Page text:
The Board of Deputies of British Jews issued a fulsome welcome to the new government, saying the “unity coalition” comprising “parties of the centre, left, right, and for the first time in almost 50 years, an Israeli Arab political party … is a wonderful demonstration of Israel’s thriving democracy”.
Whether there is “unity” in an amalgam of so many disparate political parties in the long term remains to be seen. But this government is more an act of desperation - cobbled together as the only hope of removing Netanyahu from power - than a “demonstration of Israel’s thriving democracy”.
Cut from the same cloth
The most liberal of the groups welcoming the new government, J Street, expressed some reservations, noting: “While we have reason to hope that the new government will be far more moderate and reasonable than its predecessor in many areas, we have no reason to expect that it will end the intolerable, unjust and deteriorating status quo of endless occupation and recurring violence. Naftali Bennett has consistently presented himself as an even more hardline, pro-settlement, anti-Palestinian, right-wing alternative.”
This seemed at least a tacit acknowledgement that Bennett’s past views were no more receptive than Netanyahu’s to a two-state solution.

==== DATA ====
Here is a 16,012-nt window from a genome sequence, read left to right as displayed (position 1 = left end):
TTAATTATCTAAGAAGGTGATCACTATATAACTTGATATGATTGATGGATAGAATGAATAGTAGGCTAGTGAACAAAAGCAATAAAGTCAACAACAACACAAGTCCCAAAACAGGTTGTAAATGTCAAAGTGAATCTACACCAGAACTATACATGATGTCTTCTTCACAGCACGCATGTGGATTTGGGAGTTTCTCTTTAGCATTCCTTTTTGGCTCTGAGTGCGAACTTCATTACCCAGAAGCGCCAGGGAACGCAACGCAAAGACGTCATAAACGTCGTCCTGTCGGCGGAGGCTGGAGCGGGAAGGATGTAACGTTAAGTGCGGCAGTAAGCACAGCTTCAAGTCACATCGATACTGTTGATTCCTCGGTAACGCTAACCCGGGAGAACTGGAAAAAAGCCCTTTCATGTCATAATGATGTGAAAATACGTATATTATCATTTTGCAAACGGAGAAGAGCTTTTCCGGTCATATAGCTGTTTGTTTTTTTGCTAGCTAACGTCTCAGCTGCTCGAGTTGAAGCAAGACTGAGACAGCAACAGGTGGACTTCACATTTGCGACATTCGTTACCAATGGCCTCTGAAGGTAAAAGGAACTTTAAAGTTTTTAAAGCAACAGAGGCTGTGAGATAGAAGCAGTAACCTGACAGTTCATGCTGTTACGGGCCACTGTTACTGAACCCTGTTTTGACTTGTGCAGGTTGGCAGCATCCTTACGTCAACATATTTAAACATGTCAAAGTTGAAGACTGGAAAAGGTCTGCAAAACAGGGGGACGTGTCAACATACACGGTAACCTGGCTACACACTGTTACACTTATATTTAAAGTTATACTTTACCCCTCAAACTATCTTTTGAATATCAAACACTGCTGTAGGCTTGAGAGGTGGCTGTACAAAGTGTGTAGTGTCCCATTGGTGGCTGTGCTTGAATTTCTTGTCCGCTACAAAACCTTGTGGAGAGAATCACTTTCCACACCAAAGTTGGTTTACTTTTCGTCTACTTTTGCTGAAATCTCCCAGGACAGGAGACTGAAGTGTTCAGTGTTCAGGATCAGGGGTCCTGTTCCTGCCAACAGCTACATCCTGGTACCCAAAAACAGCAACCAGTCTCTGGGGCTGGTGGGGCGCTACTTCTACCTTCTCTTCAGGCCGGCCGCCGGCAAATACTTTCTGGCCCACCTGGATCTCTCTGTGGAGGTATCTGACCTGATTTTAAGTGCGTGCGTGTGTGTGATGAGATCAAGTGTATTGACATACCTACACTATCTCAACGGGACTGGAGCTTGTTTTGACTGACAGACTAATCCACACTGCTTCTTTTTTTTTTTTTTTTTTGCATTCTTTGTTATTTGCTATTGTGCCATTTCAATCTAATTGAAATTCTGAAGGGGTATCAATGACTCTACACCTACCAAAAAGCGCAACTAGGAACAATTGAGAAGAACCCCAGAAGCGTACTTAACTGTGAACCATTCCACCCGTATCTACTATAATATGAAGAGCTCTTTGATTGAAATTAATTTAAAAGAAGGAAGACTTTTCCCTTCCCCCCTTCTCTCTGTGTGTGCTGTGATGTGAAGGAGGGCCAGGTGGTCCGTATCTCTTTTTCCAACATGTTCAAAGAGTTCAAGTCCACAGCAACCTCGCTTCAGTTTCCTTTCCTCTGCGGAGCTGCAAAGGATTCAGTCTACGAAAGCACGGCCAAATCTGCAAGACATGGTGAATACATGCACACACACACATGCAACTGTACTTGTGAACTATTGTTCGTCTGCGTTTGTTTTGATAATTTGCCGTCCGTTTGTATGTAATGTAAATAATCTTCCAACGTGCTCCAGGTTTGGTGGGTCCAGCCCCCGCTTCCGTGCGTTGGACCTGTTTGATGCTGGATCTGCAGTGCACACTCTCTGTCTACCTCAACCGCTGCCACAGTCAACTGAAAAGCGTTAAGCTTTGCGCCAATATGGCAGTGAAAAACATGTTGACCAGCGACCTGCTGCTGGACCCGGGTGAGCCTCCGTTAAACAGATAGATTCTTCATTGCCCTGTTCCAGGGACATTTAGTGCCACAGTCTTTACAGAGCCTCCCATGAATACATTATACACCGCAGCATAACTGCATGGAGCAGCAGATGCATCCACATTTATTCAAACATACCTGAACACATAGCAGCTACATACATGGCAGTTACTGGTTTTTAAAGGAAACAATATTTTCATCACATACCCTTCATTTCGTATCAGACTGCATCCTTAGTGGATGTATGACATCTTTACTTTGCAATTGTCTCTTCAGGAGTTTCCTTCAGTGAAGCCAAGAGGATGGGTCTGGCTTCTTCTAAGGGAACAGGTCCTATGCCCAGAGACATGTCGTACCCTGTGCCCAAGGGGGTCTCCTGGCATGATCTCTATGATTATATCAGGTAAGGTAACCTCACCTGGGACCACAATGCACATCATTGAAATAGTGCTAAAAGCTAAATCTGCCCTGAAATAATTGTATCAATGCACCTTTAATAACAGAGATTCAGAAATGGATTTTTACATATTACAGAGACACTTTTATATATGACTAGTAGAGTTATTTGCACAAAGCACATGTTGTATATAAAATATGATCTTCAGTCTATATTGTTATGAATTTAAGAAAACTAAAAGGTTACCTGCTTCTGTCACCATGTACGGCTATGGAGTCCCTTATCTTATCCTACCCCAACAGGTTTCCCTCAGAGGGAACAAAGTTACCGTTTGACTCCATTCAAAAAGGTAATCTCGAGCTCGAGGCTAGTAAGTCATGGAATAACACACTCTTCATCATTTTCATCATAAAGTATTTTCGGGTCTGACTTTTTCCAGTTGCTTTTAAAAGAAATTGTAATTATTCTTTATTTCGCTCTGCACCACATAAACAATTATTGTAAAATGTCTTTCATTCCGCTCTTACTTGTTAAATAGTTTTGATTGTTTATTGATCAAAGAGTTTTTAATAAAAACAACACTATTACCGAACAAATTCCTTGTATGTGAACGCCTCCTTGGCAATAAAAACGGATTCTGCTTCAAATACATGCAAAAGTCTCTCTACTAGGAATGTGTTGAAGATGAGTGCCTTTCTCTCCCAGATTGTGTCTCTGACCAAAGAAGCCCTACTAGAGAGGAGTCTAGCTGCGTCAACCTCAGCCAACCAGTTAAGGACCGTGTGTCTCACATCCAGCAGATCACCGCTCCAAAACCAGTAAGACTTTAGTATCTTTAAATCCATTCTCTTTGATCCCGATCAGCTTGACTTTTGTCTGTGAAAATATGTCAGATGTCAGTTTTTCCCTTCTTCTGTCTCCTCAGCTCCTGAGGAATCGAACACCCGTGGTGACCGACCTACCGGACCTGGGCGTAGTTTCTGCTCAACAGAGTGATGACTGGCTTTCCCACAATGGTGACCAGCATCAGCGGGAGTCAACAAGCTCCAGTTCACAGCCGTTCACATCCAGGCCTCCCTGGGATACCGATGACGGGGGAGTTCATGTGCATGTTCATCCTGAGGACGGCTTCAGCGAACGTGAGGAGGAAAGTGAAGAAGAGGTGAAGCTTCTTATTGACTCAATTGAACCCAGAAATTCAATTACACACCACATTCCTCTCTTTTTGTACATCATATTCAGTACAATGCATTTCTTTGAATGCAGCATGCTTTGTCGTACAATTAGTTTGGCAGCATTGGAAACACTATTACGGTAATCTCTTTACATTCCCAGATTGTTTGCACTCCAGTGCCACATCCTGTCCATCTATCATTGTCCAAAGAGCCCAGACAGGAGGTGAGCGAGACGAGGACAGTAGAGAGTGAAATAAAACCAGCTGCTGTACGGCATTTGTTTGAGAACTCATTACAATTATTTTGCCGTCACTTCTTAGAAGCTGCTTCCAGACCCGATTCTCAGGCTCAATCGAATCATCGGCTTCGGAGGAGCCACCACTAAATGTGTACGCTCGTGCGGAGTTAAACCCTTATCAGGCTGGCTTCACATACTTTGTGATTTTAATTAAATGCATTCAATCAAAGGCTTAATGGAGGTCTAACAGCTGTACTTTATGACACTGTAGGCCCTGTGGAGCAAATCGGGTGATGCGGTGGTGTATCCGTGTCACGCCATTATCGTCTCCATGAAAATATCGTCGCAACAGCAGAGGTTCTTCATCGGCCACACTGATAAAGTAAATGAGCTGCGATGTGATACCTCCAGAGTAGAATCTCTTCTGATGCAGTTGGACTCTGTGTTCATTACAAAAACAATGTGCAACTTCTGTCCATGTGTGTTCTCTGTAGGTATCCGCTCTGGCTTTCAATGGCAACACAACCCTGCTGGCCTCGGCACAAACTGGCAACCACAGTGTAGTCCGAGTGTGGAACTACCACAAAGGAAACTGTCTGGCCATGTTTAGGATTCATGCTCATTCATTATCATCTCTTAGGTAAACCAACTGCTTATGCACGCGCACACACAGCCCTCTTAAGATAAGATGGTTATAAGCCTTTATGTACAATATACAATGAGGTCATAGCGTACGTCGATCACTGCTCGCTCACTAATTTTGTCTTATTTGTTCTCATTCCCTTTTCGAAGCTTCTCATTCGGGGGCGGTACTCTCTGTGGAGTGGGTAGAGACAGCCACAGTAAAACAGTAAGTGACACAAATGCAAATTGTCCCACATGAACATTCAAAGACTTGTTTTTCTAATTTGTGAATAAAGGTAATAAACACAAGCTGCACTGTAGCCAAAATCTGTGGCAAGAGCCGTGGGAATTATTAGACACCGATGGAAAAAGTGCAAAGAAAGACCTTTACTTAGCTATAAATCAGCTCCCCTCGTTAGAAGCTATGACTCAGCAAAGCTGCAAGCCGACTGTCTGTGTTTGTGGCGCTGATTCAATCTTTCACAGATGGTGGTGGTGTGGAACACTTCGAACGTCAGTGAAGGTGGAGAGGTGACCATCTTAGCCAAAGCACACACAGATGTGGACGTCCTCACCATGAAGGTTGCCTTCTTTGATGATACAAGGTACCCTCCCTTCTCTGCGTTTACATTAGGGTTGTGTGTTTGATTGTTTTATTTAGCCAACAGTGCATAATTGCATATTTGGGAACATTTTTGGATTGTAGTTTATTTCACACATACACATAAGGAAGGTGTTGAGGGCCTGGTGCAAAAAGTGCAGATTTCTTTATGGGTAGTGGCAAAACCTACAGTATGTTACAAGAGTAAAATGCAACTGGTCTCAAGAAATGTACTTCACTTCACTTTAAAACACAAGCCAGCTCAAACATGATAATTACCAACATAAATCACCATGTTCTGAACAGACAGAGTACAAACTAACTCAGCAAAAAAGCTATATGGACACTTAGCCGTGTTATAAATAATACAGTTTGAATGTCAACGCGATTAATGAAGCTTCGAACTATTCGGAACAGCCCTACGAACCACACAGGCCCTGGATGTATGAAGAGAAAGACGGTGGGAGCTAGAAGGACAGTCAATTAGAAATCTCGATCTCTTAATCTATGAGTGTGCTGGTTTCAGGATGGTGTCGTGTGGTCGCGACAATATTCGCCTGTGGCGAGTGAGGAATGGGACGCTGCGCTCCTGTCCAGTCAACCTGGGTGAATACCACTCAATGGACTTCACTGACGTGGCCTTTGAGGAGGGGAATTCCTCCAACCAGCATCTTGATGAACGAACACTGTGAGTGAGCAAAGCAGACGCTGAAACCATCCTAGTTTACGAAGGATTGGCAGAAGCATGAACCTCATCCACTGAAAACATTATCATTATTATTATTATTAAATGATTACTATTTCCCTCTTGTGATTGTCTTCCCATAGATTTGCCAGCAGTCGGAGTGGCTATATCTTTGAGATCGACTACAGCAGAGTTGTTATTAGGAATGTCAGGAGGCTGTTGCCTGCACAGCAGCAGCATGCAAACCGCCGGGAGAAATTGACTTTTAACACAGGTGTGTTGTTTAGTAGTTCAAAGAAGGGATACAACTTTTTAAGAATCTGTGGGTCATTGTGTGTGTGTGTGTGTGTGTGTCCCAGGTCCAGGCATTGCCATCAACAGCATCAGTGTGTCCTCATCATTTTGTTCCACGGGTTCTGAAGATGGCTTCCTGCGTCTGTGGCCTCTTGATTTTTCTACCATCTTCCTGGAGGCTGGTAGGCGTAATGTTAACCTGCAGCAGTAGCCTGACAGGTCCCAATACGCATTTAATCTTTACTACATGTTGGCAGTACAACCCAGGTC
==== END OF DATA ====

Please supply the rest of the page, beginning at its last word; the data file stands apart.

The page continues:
Pointedly, the most left-wing Jewish groups in the US, If Not Now and Jewish Voice for Peace, did not issue statements, suggesting they saw nothing to celebrate in the new government. It is merely a change of faces, with the same racist, apartheid policies of its predecessor. Bennett is cut from the same cloth as Netanyahu, having served at one time as his chief of staff.
Meanwhile, US President Joe Biden was quick to congratulate Bennett; while it took Biden a month to call Netanyahu after his own inauguration, it took him only two hours to call Bennett. While the US realises that the new Israeli government will continue to oppose the Iran nuclear deal and Biden’s anticipated return to it, he wants that opposition to be private rather than public.
Biden understands that Bennett doesn’t differ significantly in political terms from his predecessor, which means the US is unlikely to press for any major agreements or negotiations between Israel and the Palestinians. But merely being able to turn down the heat on the US-Israel relationship would bring a welcome respite, as far as Biden is concerned.
In his own inaugural speech as prime minister, Bennett made clear that he understood how much Netanyahu had alienated US Democrats, defying former President Barack Obama at every turn and stymying several attempts to negotiate a peace deal with the Palestinians.
Bennett has vowed to work with both Republicans and Democrats - though given the restiveness of progressive Democrats in light of Israel’s latest attack on Gaza, he will find the party increasingly divided.
The views expressed in this article belong to the author and do not necessarily reflect the editorial policy of Middle East Eye.